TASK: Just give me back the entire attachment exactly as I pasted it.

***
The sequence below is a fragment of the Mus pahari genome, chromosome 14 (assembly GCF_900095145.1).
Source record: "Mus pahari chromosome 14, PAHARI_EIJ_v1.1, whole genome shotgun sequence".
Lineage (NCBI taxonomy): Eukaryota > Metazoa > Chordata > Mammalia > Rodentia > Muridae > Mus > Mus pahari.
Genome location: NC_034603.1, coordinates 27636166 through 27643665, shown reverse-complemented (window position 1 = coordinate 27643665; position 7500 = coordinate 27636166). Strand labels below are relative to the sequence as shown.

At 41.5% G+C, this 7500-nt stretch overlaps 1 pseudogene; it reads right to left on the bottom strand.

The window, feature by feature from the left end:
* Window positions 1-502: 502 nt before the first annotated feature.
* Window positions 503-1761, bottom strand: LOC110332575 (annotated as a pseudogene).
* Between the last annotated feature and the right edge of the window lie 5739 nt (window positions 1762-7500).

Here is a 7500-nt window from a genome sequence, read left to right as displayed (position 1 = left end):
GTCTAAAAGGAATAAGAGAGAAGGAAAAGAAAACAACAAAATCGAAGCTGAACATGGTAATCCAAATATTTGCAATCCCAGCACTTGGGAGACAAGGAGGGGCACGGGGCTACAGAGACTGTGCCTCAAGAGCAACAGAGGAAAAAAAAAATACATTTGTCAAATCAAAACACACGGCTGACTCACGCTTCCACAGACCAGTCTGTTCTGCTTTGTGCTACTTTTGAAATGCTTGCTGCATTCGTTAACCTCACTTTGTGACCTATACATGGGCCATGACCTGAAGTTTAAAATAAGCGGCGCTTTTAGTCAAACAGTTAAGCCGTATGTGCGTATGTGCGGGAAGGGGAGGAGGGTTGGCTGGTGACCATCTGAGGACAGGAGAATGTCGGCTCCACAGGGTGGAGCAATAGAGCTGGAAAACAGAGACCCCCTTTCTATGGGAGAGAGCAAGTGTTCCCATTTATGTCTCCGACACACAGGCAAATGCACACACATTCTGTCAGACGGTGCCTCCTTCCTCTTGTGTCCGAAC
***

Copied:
The sequence below is a fragment of the Mus pahari genome, chromosome 14 (assembly GCF_900095145.1).
Source record: "Mus pahari chromosome 14, PAHARI_EIJ_v1.1, whole genome shotgun sequence".
Lineage (NCBI taxonomy): Eukaryota > Metazoa > Chordata > Mammalia > Rodentia > Muridae > Mus > Mus pahari.
Genome location: NC_034603.1, coordinates 27636166 through 27643665, shown reverse-complemented (window position 1 = coordinate 27643665; position 7500 = coordinate 27636166). Strand labels below are relative to the sequence as shown.

At 41.5% G+C, this 7500-nt stretch overlaps 1 pseudogene; it reads right to left on the bottom strand.

The window, feature by feature from the left end:
* Window positions 1-502: 502 nt before the first annotated feature.
* Window positions 503-1761, bottom strand: LOC110332575 (annotated as a pseudogene).
* Between the last annotated feature and the right edge of the window lie 5739 nt (window positions 1762-7500).

Here is a 7500-nt window from a genome sequence, read left to right as displayed (position 1 = left end):
GTCTAAAAGGAATAAGAGAGAAGGAAAAGAAAACAACAAAATCGAAGCTGAACATGGTAATCCAAATATTTGCAATCCCAGCACTTGGGAGACAAGGAGGGGCACGGGGCTACAGAGACTGTGCCTCAAGAGCAACAGAGGAAAAAAAAAATACATTTGTCAAATCAAAACACACGGCTGACTCACGCTTCCACAGACCAGTCTGTTCTGCTTTGTGCTACTTTTGAAATGCTTGCTGCATTCGTTAACCTCACTTTGTGACCTATACATGGGCCATGACCTGAAGTTTAAAATAAGCGGCGCTTTTAGTCAAACAGTTAAGCCGTATGTGCGTATGTGCGGGAAGGGGAGGAGGGTTGGCTGGTGACCATCTGAGGACAGGAGAATGTCGGCTCCACAGGGTGGAGCAATAGAGCTGGAAAACAGAGACCCCCTTTCTATGGGAGAGAGCAAGTGTTCCCATTTATGTCTCCGACACACAGGCAAATGCACACACATTCTGTCAGACGGTGCCTCCTTCCTCTTGTGTCCGAAC